From its origins modernity has privileged the intellectual work against the mechanic, the invention against doing with the hands, the individual against the collective, the “genius” against the artisan, the project against the process, the instant against time. From the mid-nineteenth century until the end of the avant-garde after World War II -that is, in full coincidence with the rise and triumph of imperialist capitalism- the battlefield of that demand was ornament. The “structure” was considered as the sincere expression of the intellect, while the ornament became something added, a mask that distorted the truth of the structure and that had to be dispensed with. The famous writings of Adolf Loos, a symptom of modern thinking in so many aspects, not only architectural, entitled “Ornament and crime”, is the culmination of this process. But the criminalization of the ornament and those who practice it does not occur in a neutral world. On the contrary, it is part of the period in which some of the greatest horrors were experienced by humanity, from the colonialist genocide to the extermination camps, continue without pause. In a time of devastation -in an era dominated by the prefix of negation dis- (ent in German, as for entartung)- the dis–ornamentation promoted by the avant-garde is not a whim, but an essential -structural- part of the great processes of dispossession set in motion by capitalism emerged from the second industrial revolution. To eliminate that element of intermediation between the being and the cosmos that is the ornament is a basic, well sinister part of the processes of terror. The avant-garde and architecture in particular, championed by dis-ornamentation, have a great responsibility in the horrors of the 20th century. Nothing could be further from the word “culture” that pervades the title of this master’s degree.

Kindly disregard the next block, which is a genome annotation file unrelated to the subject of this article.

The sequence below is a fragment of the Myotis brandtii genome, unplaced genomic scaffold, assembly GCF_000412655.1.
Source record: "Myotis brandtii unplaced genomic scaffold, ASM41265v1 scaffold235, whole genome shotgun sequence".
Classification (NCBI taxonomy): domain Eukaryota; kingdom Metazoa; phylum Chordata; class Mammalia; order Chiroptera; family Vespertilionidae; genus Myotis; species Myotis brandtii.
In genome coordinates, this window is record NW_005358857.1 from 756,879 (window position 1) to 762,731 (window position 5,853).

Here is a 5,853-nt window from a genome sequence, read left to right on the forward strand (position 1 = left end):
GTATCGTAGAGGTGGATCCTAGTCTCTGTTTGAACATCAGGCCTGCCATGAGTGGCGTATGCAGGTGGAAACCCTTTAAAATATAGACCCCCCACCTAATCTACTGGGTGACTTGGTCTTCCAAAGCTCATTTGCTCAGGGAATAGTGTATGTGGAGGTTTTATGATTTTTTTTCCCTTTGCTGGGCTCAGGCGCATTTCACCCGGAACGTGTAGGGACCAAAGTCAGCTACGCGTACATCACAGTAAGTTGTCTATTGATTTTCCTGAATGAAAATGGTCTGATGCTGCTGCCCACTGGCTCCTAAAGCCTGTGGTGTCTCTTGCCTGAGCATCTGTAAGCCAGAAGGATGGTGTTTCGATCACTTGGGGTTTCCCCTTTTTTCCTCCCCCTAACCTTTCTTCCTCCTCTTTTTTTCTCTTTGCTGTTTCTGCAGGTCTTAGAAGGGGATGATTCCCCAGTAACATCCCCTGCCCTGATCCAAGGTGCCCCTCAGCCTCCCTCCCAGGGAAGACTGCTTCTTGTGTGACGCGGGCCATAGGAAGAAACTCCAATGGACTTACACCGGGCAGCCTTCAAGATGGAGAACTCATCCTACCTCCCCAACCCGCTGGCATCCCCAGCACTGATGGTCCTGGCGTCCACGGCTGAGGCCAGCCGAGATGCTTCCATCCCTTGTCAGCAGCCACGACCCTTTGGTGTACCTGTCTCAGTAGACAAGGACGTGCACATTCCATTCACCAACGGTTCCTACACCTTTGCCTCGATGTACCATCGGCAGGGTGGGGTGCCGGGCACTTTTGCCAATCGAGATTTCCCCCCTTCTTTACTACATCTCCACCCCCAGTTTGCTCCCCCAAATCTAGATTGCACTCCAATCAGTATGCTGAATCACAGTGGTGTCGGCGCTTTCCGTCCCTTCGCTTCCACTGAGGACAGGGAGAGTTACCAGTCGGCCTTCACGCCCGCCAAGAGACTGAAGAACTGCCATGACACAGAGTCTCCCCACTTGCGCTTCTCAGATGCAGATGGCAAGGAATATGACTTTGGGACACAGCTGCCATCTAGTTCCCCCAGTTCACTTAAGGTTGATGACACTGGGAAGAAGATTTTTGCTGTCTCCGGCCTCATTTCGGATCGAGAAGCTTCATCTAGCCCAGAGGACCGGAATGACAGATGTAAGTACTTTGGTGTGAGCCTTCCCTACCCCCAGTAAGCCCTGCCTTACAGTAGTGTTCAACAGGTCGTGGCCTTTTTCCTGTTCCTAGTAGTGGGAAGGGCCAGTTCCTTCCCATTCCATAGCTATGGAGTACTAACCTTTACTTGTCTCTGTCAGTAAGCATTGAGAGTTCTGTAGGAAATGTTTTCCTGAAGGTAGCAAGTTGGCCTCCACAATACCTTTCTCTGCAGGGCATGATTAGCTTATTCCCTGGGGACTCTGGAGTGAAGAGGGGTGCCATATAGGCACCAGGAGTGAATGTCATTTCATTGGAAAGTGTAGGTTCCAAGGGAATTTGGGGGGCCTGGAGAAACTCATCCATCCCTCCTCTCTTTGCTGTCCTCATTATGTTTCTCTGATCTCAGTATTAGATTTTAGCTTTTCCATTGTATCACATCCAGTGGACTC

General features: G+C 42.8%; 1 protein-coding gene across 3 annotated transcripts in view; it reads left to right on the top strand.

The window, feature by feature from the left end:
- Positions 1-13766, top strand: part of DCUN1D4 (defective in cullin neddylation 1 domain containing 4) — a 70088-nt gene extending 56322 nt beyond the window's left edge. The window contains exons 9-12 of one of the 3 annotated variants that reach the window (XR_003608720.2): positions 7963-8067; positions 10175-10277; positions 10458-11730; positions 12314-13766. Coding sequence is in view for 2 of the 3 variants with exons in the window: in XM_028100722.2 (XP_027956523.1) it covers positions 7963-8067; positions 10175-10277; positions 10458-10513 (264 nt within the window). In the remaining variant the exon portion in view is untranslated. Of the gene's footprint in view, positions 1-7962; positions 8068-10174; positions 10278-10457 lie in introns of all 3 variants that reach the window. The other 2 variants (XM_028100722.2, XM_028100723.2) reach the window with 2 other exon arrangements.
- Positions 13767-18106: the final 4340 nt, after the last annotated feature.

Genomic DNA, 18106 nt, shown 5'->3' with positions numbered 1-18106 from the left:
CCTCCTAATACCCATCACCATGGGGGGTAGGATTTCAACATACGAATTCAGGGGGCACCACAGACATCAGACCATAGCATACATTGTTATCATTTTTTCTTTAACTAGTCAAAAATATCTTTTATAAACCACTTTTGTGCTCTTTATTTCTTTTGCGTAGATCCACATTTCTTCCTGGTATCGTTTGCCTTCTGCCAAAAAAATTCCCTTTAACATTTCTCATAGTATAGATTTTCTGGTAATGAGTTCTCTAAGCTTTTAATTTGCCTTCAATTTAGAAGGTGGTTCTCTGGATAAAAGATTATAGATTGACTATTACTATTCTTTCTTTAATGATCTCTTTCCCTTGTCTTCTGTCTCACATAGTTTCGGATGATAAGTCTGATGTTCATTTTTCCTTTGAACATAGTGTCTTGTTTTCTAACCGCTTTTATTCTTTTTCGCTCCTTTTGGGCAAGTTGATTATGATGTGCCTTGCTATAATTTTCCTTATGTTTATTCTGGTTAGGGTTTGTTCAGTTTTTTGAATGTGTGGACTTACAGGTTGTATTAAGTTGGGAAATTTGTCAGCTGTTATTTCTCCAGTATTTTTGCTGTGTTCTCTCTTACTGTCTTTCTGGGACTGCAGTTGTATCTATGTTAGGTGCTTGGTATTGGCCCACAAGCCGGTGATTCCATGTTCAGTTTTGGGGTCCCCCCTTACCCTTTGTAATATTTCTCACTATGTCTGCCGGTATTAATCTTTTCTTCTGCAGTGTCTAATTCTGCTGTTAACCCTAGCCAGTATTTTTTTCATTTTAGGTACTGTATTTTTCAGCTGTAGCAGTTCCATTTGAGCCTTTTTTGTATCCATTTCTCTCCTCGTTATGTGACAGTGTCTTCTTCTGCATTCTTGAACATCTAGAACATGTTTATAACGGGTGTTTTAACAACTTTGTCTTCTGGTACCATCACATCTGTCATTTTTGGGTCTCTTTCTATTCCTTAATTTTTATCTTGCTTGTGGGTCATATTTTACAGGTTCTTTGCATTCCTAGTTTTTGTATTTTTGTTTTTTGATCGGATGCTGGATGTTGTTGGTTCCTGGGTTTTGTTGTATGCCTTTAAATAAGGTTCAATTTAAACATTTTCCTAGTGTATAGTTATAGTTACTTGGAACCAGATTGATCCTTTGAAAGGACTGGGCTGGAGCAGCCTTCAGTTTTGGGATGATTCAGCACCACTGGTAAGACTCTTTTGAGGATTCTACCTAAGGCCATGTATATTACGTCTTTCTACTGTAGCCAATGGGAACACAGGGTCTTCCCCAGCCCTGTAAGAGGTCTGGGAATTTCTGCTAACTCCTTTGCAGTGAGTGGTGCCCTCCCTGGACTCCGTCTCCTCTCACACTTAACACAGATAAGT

The course will present the other side, the dark side, of the history of architecture in the period of triumphant capitalism. Two schematic lines mark that story. One, defeated (but we’ll see how far), defender of the ornament: Pugin, Ruskin or William Morris, who passes by theorists like Owen Jones or Riegl, by currents like, in general, Art Nouveau, or by artists so different like Matisse or Rodin, and that undoubtedly culminates in an architect like Gaudí, epitome of hyperornamentation. The other, dominant, enemy of ornamentation, which includes theoreticians like Semper, but also all the pseudoscientific writings on “degeneration” ranging from Max Nordau to the exhibition organized by the Nazi authorities on the Entartete “Kunst”, and whose culmination is constituted by the figures of Loos and Le Corbusier, each in his own way. Two currents are not parallel but intertwine incessantly.
In concrete terms, the course will be organized in four parts that will focus the work of four architects: Gaudí (hyperornamentation), Loos (disornamentation), Le Corbusier (cleaning -o nettoyage) and Mies (paradoxical return to the ornamentation through the material). The written and constructed works of these four architects will be analysed according to the order of the title of the course: architecture (that is, analysis of the work in particular), theory (that is, analysis of the models and sources both written and visual) and criticism (that is, reception of the work between contemporaries and posterity). Everything will be tackled in the broadest of contexts.
With the collaboration of the Gaudí Chair: https://catedragaudi.upc.edu